With over 106 AE1 units per cell and essentially instant CO2 equilibration rates across the RBC plasma membrane, the JS mechanism, optimized by evolution for effective CO2 transport from tissues to lungs, is by far the most important mediator of H+ transport in RBCs. The JS phenomenology is represented in the model by a low-saturation equation of the form FClJS = FHJS = kAE1([Cl-]o [H+]o – [Cl-]i [H+]i), where FClJS and FHJS are the net fluxes of Cl- and H+ through the JS pathway, and kAE1 is the rate constant of AE1 turnover, about four to six orders of magnitude faster than that of any other ion transporter in the RBC membrane (default value in the units used in the RCM: kAE1 = kHA = 2.5*108 h-1). In the absence of net JS fluxes, FJS = 0, [Cl-]o [H+]o = [Cl-]i [H+]i. Defining the concentration ratios rA and rH by rA = [Cl-]o/[Cl-]i and rH = [H+]i/[H+]o, respectively, the equilibrium condition for the JS system at zero net flux will be rA = rH. The participation of other anion and proton transporters causes deviations from this equality, miniscule in normal steady states. Larger deviations during dynamic states would tend to be speedily restored towards rH ≈ rA by the JS system.
A final comment on the use of rA. Because the JS mechanism sets rA = [Cl-]o/[Cl-]i = [HCO3-]o/[HCO3-]i, these equalities extend to rA = ([Cl-]o + [ HCO3-]o)/([Cl-]i + [HCO3-]i). Therefore, depending on the context, rA may refer indistinctly to Cl-, to HCO3-, or to both together, allowing a single rA representation of the diffusible anions in the model (see legend of Fig. 2).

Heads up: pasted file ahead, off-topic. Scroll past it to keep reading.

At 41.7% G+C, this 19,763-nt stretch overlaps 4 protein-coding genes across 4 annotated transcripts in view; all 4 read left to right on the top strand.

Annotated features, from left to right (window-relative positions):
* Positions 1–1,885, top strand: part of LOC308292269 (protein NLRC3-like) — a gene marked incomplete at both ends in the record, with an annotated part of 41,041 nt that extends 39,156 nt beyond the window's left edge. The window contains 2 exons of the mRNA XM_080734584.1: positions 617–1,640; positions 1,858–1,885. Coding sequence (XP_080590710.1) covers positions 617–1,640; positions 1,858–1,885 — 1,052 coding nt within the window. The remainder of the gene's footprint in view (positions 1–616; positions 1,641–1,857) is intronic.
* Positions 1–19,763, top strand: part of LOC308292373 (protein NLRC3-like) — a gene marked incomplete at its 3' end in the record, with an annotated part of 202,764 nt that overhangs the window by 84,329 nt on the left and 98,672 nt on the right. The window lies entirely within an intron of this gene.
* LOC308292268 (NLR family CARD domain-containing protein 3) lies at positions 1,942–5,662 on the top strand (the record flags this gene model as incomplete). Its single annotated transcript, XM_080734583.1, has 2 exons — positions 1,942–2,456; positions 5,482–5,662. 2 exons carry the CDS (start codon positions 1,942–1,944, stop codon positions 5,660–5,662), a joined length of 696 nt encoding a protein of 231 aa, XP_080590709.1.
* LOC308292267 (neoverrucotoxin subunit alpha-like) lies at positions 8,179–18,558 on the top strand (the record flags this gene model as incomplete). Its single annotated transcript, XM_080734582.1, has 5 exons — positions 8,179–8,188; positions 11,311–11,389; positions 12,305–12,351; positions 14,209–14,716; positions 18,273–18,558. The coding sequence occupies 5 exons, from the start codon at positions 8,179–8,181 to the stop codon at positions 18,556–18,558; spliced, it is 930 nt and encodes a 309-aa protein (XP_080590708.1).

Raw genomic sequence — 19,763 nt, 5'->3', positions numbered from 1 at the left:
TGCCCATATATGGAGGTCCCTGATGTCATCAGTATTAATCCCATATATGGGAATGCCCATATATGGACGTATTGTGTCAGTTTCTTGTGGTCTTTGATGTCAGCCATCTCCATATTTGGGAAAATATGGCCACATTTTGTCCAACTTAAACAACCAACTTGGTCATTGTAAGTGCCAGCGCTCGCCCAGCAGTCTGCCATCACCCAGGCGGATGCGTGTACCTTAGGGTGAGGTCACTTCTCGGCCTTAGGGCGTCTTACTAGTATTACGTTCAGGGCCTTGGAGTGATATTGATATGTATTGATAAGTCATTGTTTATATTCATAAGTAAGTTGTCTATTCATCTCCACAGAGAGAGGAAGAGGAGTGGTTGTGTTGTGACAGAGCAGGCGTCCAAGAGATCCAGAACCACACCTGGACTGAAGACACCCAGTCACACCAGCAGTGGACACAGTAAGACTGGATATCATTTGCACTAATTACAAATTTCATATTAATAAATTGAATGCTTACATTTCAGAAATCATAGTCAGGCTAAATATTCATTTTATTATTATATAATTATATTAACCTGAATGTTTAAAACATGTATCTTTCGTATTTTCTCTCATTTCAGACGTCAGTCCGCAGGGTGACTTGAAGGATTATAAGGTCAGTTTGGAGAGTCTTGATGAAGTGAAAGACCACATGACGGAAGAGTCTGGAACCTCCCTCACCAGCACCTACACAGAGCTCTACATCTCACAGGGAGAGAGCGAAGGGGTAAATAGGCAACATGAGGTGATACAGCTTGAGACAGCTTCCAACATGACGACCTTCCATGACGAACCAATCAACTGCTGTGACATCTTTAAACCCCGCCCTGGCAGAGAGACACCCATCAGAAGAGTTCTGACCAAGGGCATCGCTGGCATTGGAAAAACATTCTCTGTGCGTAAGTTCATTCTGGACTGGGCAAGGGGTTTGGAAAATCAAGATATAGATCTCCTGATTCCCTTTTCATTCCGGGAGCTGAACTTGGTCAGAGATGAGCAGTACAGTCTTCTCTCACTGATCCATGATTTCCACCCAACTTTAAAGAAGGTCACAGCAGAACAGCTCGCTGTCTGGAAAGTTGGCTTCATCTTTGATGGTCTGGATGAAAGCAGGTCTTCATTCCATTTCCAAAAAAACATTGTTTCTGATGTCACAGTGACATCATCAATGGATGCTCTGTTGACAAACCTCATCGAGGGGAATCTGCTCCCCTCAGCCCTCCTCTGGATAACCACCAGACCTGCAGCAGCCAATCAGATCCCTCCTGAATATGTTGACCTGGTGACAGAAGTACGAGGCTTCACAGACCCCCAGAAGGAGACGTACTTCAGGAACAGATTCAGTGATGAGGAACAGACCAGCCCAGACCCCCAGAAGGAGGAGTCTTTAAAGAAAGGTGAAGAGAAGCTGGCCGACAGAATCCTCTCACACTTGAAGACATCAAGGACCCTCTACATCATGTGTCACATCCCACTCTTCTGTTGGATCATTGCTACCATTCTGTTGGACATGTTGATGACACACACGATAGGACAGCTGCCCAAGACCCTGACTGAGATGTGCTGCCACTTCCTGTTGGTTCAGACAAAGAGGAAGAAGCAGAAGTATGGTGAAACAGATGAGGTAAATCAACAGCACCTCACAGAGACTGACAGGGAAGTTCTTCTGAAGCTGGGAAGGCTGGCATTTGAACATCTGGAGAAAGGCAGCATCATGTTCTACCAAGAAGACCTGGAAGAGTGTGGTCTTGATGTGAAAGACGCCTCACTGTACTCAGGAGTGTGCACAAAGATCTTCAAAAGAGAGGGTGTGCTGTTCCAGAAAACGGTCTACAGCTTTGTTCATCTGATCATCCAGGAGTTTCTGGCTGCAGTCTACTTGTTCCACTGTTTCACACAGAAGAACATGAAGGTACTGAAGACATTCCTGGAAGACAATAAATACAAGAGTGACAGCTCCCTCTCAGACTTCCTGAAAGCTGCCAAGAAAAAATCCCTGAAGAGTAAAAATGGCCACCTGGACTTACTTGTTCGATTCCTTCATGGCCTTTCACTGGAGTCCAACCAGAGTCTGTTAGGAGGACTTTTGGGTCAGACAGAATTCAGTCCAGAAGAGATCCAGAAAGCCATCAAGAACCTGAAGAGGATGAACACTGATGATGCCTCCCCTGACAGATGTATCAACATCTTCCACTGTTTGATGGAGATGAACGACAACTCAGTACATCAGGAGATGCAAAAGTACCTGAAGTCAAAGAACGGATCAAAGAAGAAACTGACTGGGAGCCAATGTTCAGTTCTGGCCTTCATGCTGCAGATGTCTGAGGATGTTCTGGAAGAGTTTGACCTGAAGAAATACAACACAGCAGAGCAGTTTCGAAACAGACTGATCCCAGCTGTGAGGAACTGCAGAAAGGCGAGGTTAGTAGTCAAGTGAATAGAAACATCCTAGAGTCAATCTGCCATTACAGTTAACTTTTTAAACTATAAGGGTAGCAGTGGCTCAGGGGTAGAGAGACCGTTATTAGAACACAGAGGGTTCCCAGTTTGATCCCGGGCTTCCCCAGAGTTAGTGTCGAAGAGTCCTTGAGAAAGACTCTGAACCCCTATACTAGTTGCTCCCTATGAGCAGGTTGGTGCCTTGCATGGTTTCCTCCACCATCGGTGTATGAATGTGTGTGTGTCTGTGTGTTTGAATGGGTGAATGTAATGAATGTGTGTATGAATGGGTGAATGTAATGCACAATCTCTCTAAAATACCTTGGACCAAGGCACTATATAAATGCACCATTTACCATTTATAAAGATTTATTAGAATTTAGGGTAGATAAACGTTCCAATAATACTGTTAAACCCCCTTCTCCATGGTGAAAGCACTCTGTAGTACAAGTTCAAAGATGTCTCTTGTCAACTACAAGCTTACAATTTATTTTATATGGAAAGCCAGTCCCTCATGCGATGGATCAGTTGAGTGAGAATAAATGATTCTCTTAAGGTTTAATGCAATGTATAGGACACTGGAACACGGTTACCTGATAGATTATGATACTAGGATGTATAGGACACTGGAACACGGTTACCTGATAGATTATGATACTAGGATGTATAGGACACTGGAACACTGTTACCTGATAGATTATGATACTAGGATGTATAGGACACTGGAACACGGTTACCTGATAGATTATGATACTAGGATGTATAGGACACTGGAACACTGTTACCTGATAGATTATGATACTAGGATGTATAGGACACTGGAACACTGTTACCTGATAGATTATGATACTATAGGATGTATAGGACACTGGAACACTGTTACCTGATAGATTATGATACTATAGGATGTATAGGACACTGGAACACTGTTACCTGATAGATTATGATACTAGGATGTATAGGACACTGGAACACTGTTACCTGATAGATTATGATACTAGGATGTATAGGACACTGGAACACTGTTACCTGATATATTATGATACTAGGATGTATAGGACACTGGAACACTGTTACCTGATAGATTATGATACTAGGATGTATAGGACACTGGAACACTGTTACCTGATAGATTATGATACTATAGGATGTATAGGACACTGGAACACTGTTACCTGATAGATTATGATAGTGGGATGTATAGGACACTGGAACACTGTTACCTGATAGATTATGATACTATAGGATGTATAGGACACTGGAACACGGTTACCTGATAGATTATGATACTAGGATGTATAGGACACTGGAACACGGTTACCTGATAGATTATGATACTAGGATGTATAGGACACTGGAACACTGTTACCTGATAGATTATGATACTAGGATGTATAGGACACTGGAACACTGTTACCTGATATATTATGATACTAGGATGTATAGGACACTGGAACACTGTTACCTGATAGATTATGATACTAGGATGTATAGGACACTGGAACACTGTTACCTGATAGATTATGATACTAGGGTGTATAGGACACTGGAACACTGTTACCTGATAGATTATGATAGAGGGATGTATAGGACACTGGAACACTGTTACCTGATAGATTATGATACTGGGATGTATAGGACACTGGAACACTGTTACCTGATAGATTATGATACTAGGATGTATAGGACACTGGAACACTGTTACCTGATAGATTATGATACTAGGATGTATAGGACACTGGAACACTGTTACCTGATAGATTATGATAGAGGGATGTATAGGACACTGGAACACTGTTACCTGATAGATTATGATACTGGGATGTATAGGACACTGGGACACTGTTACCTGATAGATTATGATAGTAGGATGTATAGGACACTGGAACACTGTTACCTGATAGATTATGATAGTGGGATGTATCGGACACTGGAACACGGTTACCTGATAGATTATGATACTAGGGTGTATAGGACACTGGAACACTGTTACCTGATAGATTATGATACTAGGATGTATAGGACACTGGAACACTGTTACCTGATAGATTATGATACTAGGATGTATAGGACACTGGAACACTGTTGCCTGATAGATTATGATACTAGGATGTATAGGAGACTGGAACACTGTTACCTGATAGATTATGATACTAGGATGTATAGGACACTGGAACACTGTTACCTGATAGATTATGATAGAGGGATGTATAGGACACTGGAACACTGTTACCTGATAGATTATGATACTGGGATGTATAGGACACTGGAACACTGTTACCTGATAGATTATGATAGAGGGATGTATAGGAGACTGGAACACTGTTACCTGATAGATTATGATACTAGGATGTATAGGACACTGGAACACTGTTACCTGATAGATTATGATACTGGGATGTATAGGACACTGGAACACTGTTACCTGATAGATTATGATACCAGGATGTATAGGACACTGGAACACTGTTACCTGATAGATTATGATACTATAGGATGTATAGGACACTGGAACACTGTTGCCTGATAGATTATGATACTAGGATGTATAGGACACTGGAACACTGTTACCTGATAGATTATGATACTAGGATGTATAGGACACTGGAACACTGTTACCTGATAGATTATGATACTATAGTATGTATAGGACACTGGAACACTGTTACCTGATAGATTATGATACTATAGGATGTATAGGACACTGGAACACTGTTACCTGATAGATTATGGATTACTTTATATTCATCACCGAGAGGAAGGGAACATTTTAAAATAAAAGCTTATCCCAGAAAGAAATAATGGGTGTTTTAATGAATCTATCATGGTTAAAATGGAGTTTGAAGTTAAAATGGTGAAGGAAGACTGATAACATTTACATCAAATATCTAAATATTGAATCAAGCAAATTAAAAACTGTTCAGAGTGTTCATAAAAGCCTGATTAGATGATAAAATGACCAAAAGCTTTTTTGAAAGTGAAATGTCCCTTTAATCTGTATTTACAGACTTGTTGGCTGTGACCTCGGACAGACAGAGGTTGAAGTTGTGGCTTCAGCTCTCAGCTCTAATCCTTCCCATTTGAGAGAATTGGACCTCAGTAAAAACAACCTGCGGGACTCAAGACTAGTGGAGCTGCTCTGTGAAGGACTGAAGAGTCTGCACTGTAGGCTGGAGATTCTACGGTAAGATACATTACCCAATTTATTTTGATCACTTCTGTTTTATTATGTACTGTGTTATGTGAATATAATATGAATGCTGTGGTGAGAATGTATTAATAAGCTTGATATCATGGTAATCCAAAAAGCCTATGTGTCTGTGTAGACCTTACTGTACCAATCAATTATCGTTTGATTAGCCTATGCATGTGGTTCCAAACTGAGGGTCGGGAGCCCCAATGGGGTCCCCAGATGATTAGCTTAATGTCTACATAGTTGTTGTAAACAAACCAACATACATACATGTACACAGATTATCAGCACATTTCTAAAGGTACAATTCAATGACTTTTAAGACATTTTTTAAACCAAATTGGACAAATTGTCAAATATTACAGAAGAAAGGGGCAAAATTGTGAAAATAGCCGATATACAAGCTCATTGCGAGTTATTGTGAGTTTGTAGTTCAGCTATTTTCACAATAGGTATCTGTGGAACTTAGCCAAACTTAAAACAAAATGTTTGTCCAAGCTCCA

Back to the predicted Gardos channel side-effects
Let us now consider how RBC dehydration caused by K+ permeabilization affects cell pH and osmolarity. As the cells start to dehydrate by the net loss of KCl, four confluent changes among many others are particularly relevant for the pH and osmolarity effects: i) the increased concentration of the non-Hb impermeant intracellular anions lumped under [X-] (Fig. 4A); ii) the increased concentration of haemoglobin (Fig. 4B, [Hb]) and its contribution to the net negative intracellular charge (Fig. 4B, nHb*[Hb]); iii) the osmotic coefficient of haemoglobin, fHb increases along a power function of the haemoglobin concentration [59, 60] increasing sharply the osmotic contribution of haemoglobin as dehydration proceeds (Fig. 4C), and iv), the intracellular concentration of Cl- becomes markedly reduced (Fig. 4A, [Cl-]) by net Cl- loss, by charge displacement from increasingly concentrated impermeant anions X- and Hb‑, and by water retention due to the increasing colloidosmotic pressure on haemoglobin.